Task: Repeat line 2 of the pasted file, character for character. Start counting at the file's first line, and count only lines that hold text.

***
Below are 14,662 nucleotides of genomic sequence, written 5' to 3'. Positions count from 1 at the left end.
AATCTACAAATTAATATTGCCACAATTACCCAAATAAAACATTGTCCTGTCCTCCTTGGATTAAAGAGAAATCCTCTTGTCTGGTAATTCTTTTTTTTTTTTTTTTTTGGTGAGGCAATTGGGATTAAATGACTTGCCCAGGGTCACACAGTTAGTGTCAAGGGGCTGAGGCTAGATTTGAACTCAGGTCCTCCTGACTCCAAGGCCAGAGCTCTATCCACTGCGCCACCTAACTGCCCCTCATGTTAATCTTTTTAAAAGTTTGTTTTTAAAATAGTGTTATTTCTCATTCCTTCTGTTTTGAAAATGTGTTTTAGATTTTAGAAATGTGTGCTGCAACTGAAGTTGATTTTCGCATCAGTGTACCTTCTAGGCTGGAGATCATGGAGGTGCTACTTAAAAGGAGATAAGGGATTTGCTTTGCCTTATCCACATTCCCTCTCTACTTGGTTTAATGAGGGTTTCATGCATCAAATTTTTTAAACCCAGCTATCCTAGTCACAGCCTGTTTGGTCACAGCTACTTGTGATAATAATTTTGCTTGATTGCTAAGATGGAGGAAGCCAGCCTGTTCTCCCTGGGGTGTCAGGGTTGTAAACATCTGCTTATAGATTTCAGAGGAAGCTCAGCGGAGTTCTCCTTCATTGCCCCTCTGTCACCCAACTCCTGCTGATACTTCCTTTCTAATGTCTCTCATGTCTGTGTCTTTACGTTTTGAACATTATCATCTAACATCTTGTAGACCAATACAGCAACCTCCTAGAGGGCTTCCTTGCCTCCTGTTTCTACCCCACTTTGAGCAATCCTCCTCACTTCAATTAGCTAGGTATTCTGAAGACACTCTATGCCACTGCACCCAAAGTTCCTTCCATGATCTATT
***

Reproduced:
AATCTACAAATTAATATTGCCACAATTACCCAAATAAAACATTGTCCTGTCCTCCTTGGATTAAAGAGAAATCCTCTTGTCTGGTAATTCTTTTTTTTTTTTTTTTTTGGTGAGGCAATTGGGATTAAATGACTTGCCCAGGGTCACACAGTTAGTGTCAAGGGGCTGAGGCTAGATTTGAACTCAGGTCCTCCTGACTCCAAGGCCAGAGCTCTATCCACTGCGCCACCTAACTGCCCCTCATGTTAATCTTTTTAAAAGTTTGTTTTTAAAATAGTGTTATTTCTCATTCCTTCTGTTTTGAAAATGTGTTTTAGATTTTAGAAATGTGTGCTGCAACTGAAGTTGATTTTCGCATCAGTGTACCTTCTAGGCTGGAGATCATGGAGGTGCTACTTAAAAGGAGATAAGGGATTTGCTTTGCCTTATCCACATTCCCTCTCTACTTGGTTTAATGAGGGTTTCATGCATCAAATTTTTTAAACCCAGCTATCCTAGTCACAGCCTGTTTGGTCACAGCTACTTGTGATAATAATTTTGCTTGATTGCTAAGATGGAGGAAGCCAGCCTGTTCTCCCTGGGGTGTCAGGGTTGTAAACATCTGCTTATAGATTTCAGAGGAAGCTCAGCGGAGTTCTCCTTCATTGCCCCTCTGTCACCCAACTCCTGCTGATACTTCCTTTCTAATGTCTCTCATGTCTGTGTCTTTACGTTTTGAACATTATCATCTAACATCTTGTAGACCAATACAGCAACCTCCTAGAGGGCTTCCTTGCCTCCTGTTTCTACCCCACTTTGAGCAATCCTCCTCACTTCAATTAGCTAGGTATTCTGAAGACACTCTATGCCACTGCACCCAAAGTTCCTTCCATGATCTATT